Lethbridge Herald

Former cabinet minister Crosbie dead at 88

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John Crosbie, a former federal cabinet minister who was known as much for his sharp wit as for his politics, has died at the age of 88.

His death early Friday followed a period of declining health that saw an outpouring of support from both politician­s and average citizens, particular­ly in his home province of Newfoundla­nd and Labrador.

His family issued a statement saying they were heartbroke­n by their loss.

“To Newfoundla­nd and Labrador and to Canada, he was an independen­t spirit, a passionate nation builder, an orator of biting wit and charm, and always — forever — a tireless fighter for the people,” the statement said.

“He relished the cut and thrust of politics throughout his life, not for sport, but for people, whose best interests he embraced as his own. On the wharf or around a table, he listened, he heard and he resolved to deliver.”

Crosbie, who was perhaps best known as an outspoken fisheries minister under Prime Minister Brian Mulroney, was born to a political family in preConfede­ration St. John’s in 1931. He was an exemplary student, graduating with honours from Queen’s University in Kingston, Ont., and Dalhousie Law School in Halifax.

A practising lawyer, he entered politics in 1965 as a city councillor in St. John’s. Within a year, he was appointed to the cabinet of Liberal Premier Joey Smallwood and shortly afterwards was elected to the legislatur­e.

After a dispute with Smallwood over the leadership of the party in 1969, Crosbie crossed the floor to join the Opposition Progressiv­e Conservati­ve party led by Frank Moores. The Conservati­ves were elected to govern in 1972, and Crosbie held a number of cabinet positions before deciding to run federally in 1976.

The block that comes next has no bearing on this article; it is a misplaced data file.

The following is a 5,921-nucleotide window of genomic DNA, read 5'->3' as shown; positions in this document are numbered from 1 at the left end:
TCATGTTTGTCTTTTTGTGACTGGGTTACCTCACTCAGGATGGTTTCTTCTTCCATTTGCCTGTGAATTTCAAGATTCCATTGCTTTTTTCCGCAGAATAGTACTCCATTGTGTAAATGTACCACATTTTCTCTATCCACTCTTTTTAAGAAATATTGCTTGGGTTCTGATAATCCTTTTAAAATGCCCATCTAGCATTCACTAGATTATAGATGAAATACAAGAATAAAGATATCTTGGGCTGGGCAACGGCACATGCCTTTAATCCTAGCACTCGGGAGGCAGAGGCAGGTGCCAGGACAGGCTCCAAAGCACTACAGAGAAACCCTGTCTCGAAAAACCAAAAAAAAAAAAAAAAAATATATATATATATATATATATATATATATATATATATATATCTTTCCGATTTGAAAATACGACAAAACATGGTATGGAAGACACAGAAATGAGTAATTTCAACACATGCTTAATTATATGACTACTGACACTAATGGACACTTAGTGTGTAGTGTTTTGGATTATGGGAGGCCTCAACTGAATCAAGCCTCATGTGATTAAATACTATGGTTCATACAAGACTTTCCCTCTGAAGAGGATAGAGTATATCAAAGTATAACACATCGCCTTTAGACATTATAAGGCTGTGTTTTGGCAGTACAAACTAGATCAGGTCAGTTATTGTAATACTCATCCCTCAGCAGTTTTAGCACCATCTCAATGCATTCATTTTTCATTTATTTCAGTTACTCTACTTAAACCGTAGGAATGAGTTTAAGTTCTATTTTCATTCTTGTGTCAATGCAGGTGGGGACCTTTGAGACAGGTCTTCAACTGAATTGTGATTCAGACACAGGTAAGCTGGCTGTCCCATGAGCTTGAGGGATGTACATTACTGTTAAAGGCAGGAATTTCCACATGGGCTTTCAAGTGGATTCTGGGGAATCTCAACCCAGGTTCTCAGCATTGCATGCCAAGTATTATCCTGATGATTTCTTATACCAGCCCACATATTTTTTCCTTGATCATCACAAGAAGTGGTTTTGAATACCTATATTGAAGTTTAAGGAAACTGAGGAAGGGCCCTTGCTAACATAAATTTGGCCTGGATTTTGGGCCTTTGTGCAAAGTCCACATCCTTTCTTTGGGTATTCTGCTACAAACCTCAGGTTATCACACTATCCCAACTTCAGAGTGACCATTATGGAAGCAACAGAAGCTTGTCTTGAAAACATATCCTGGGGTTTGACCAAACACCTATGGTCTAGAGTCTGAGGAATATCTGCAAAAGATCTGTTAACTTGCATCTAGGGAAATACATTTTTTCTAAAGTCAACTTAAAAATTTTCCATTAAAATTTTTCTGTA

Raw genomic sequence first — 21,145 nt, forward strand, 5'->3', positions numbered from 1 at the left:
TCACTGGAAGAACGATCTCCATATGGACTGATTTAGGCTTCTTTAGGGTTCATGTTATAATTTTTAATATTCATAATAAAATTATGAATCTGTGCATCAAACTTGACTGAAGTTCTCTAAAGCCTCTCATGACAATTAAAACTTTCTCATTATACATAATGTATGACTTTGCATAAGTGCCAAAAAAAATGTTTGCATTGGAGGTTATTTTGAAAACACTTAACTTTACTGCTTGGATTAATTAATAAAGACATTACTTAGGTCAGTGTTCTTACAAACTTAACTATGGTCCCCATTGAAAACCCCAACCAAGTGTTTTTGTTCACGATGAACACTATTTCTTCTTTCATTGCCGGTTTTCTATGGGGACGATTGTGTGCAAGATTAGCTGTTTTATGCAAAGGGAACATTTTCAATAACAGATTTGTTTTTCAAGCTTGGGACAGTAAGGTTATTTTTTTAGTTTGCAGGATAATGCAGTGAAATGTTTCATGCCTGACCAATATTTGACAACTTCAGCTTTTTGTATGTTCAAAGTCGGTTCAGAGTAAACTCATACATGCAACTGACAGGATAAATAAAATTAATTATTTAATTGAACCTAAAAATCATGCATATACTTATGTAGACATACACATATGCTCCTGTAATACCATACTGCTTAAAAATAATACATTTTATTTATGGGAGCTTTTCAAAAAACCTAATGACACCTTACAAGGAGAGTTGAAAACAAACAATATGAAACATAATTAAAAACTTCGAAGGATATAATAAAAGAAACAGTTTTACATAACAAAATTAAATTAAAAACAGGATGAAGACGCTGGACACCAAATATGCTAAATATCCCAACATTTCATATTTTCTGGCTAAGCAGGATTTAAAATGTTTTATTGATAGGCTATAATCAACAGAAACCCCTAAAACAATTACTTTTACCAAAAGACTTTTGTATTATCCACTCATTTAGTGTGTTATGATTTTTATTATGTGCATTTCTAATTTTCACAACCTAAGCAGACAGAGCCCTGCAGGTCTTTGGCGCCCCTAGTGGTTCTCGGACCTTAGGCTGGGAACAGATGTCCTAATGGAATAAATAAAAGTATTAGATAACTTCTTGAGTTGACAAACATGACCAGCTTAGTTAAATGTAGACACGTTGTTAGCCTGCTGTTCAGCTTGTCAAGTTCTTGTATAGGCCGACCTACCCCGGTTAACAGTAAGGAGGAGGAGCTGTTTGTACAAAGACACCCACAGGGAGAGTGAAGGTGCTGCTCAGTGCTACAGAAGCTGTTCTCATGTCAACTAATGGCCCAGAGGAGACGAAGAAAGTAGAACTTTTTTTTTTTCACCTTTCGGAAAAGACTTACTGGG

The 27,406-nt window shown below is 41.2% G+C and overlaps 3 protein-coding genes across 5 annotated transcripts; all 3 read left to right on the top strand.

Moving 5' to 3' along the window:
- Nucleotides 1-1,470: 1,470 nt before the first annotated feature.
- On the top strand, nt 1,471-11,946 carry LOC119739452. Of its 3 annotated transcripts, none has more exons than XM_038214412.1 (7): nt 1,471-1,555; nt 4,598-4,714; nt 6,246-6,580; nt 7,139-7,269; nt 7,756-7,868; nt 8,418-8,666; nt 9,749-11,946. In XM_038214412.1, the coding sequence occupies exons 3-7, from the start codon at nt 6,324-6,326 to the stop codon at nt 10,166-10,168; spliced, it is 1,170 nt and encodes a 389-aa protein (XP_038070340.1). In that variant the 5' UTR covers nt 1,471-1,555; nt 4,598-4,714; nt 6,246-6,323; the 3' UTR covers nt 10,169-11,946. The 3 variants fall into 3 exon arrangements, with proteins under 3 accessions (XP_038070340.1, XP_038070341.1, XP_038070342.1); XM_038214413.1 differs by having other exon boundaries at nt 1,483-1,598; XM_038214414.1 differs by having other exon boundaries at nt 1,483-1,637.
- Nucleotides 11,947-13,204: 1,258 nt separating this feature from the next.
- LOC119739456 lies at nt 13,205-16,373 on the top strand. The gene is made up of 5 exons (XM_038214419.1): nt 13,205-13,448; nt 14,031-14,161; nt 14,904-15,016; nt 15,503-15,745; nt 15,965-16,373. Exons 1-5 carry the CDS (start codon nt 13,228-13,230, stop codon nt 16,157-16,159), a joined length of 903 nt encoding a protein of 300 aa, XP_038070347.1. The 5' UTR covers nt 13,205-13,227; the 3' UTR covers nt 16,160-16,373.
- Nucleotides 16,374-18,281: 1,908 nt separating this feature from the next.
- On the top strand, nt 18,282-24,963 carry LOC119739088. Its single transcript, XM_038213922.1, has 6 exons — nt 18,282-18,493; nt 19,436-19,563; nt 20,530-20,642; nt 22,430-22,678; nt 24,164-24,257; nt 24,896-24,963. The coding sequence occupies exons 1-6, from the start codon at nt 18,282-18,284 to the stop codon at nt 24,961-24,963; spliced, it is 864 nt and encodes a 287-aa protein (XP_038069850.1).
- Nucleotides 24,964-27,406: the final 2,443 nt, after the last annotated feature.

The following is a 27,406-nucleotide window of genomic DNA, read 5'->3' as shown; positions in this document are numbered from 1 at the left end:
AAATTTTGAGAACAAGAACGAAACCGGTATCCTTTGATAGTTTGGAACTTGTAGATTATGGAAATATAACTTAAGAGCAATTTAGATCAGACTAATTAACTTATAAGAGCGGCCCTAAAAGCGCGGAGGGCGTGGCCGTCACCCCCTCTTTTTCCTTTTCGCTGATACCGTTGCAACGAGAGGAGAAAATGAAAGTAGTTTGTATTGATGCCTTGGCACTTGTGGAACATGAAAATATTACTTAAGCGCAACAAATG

As finance minister in the short-lived minority government of Prime Minister Joe Clark, he brought in a tough budget containing tax increases in 1979, and the government fell on a motion of non-confidence after less than nine months in office.

“Long enough to conceive, just not long enough to deliver,” Crosbie quipped at the time.

He ran for the party’s leadership in 1983 but, hurt by his inability to speak French, he lost to Brian Mulroney.

Questioned about his unilingual­ism, Crosbie shot back, “I cannot talk to the Chinese people in their own language either.”

Mulroney became prime minister in 1984 and Crosbie was named justice minister. In an exchange in the House of Commons in 1985, Crosbie told Liberal MP Sheila Copps to “Just quiet down, baby,” prompting Copps to reply, “I’m nobody’s baby.”

He riled Copps again in 1990 during a fundraiser in Victoria, B.C., saying Copps made him think of the song lyrics, “Pass the tequila, Sheila, and lie down and love me again.” The sexist quip was caught on camera, sparking an uproar. Crosbie later acknowledg­ed the comment was “ill-considered.”

He said he and Copps played up their squabbles for mutual gain. “She’s a profession­al politician, and I was as well,” he said in 2011. “We’re good pals now. We’re very friendly, and she’s married to a Newfoundla­nder, so she’s a fine woman as far as I’m concerned.”

During his time in the Mulroney government, he was one of the most vocal proponents of the Canada-U.S. Free Trade Agreement.

Crosbie’s final cabinet post was as fisheries minister, and he oversaw the closure of the cod fishery in Atlantic Canada — a move that put thousands of people in his home province out of work.

Defending himself in front of protesting Newfoundla­nd fishermen in 1992, shortly before he announced the fishing moratorium, Crosbie said, “I didn’t take the fish from the God damned water!”

He would later describe the moratorium as the most difficult moment of this life in politics. However, when he left the political arena he earned praise for the compensati­on the government offered to those thrown out of work.

Marjory LeBreton, a former Conservati­ve senator and longtime party insider, said Crosbie was ahead of his time with his ill-fated 1979 austerity budget. She also hailed his tough stand in the face of the cod crisis.

“He is revered in the Conservati­ve party for his intelligen­ce, his courage and for his incredible wit,” she said. “We could fill a book with Crosbie-isms, some of which would not pass the ‘political correctnes­s’ restrictio­ns we currently live with.”

Crosbie was made an officer of the Order of Canada in 1998.

 ?? Canadian Press photo ?? Newfoundla­nd and Labrador Lieut.-Gov. John Crosbie is shown during an interview in his office in St.John's, Jan.6, 2011.
Canadian Press photo Newfoundla­nd and Labrador Lieut.-Gov. John Crosbie is shown during an interview in his office in St.John's, Jan.6, 2011.

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